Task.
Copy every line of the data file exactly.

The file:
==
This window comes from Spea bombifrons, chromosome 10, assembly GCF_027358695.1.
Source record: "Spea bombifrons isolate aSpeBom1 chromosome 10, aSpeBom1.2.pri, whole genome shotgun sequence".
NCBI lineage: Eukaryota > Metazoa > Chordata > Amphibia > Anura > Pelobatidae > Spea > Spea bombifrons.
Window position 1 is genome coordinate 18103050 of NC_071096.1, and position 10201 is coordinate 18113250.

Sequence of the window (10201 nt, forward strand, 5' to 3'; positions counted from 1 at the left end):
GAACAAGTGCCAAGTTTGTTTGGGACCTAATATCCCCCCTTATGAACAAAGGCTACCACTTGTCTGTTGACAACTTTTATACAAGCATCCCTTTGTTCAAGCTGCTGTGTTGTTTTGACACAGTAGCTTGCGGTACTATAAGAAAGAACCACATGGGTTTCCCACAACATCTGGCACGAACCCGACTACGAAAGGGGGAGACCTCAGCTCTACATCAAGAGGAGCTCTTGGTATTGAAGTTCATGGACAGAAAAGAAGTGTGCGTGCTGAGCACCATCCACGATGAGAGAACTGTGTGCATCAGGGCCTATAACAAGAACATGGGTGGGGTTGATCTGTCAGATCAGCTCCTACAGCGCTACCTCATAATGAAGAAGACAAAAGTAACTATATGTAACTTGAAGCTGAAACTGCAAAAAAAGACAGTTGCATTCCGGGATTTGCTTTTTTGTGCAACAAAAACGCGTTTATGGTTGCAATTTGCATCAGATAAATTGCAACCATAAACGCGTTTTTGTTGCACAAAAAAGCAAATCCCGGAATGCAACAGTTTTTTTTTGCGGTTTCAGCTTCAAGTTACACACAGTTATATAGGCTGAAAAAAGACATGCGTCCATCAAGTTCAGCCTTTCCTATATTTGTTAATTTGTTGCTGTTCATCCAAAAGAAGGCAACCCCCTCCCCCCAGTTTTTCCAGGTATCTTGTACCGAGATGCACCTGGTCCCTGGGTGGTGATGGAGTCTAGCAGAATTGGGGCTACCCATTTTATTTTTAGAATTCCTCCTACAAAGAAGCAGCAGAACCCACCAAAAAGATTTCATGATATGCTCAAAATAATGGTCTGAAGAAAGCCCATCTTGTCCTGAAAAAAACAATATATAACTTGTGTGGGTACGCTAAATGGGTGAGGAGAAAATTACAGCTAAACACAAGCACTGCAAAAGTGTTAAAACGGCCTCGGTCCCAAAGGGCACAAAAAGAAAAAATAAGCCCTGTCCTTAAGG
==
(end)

This window comes from Spea bombifrons, chromosome 10, assembly GCF_027358695.1.
Source record: "Spea bombifrons isolate aSpeBom1 chromosome 10, aSpeBom1.2.pri, whole genome shotgun sequence".
NCBI lineage: Eukaryota > Metazoa > Chordata > Amphibia > Anura > Pelobatidae > Spea > Spea bombifrons.
Window position 1 is genome coordinate 18103050 of NC_071096.1, and position 10201 is coordinate 18113250.

Sequence of the window (10201 nt, forward strand, 5' to 3'; positions counted from 1 at the left end):
GAACAAGTGCCAAGTTTGTTTGGGACCTAATATCCCCCCTTATGAACAAAGGCTACCACTTGTCTGTTGACAACTTTTATACAAGCATCCCTTTGTTCAAGCTGCTGTGTTGTTTTGACACAGTAGCTTGCGGTACTATAAGAAAGAACCACATGGGTTTCCCACAACATCTGGCACGAACCCGACTACGAAAGGGGGAGACCTCAGCTCTACATCAAGAGGAGCTCTTGGTATTGAAGTTCATGGACAGAAAAGAAGTGTGCGTGCTGAGCACCATCCACGATGAGAGAACTGTGTGCATCAGGGCCTATAACAAGAACATGGGTGGGGTTGATCTGTCAGATCAGCTCCTACAGCGCTACCTCATAATGAAGAAGACAAAAGTAACTATATGTAACTTGAAGCTGAAACTGCAAAAAAAGACAGTTGCATTCCGGGATTTGCTTTTTTGTGCAACAAAAACGCGTTTATGGTTGCAATTTGCATCAGATAAATTGCAACCATAAACGCGTTTTTGTTGCACAAAAAAGCAAATCCCGGAATGCAACAGTTTTTTTTTGCGGTTTCAGCTTCAAGTTACACACAGTTATATAGGCTGAAAAAAGACATGCGTCCATCAAGTTCAGCCTTTCCTATATTTGTTAATTTGTTGCTGTTCATCCAAAAGAAGGCAACCCCCTCCCCCCAGTTTTTCCAGGTATCTTGTACCGAGATGCACCTGGTCCCTGGGTGGTGATGGAGTCTAGCAGAATTGGGGCTACCCATTTTATTTTTAGAATTCCTCCTACAAAGAAGCAGCAGAACCCACCAAAAAGATTTCATGATATGCTCAAAATAATGGTCTGAAGAAAGCCCATCTTGTCCTGAAAAAAACAATATATAACTTGTGTGGGTACGCTAAATGGGTGAGGAGAAAATTACAGCTAAACACAAGCACTGCAAAAGTGTTAAAACGGCCTCGGTCCCAAAGGGCACAAAAAGAAAAAATAAGCCCTGTCCTTAAGG